So I decided to kick up my interest in the local metalliferous deposits and get more folks involved. As a member of the executive cmte of the ACS local section I’ve organized a seminar at a local university and arranged to have the lead exploration geologist from CC&V come to talk about the their gold mine in Cripple Creek.
The seminar is thursday night. Friday morning a few of us will board a van and drive the 5 h round trip to visit the open pit operation. We’ll stop at the nearby Molly Kathleen mine as well. I’m hoping we’ll be 1000 ft down the hole when the mine next door begins blasting. That’s an unforgettable experience.
Enthusiasm is contagious. Especially with regard to gold colored precious metals. Unfortunately, bench chemists have few opportunities to take field trips. So the thinking here is that we’ll find a way to get members out and about to look at heavy industry. And gold mining is definitely a chemically related industry. Email blast notifications to rouse attendance are surprisingly ineffective- 1 or 2 % response at most. It is hard to get folks to participate in local section activities because everyone has a life.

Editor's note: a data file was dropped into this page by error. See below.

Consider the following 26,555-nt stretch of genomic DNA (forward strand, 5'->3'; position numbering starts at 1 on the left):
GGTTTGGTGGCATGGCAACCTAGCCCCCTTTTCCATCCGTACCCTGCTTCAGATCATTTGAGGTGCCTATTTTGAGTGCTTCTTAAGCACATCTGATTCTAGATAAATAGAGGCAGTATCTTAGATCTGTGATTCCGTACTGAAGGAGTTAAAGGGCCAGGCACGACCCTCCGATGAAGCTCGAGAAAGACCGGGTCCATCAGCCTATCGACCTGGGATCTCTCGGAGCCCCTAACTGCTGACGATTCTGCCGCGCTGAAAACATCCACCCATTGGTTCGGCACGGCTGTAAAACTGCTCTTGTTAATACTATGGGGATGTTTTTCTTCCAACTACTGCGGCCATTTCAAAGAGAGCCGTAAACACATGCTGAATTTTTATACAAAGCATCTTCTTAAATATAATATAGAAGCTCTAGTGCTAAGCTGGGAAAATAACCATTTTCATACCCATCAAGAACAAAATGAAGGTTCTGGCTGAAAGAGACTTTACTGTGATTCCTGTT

The next day I’ll be on a field trip with geologists to visit various sites showing ductile and brittle deformation as well as hydrothermal alteration of formations in the central front range. I’ll be a chemical science interloper, as usual. The key to many of the metalliferous features in the world is hydrothermal transport. Shallow magma intrusions energize a kind of heat engine that pumps water through metal-bearing rock and transports hot, pressurized mineral laden fluids through a large and cooler network of fissures and faults where minerals precipitate according to their solubility. Hydrothermal alteration is an important feature to look for when prospecting for metals.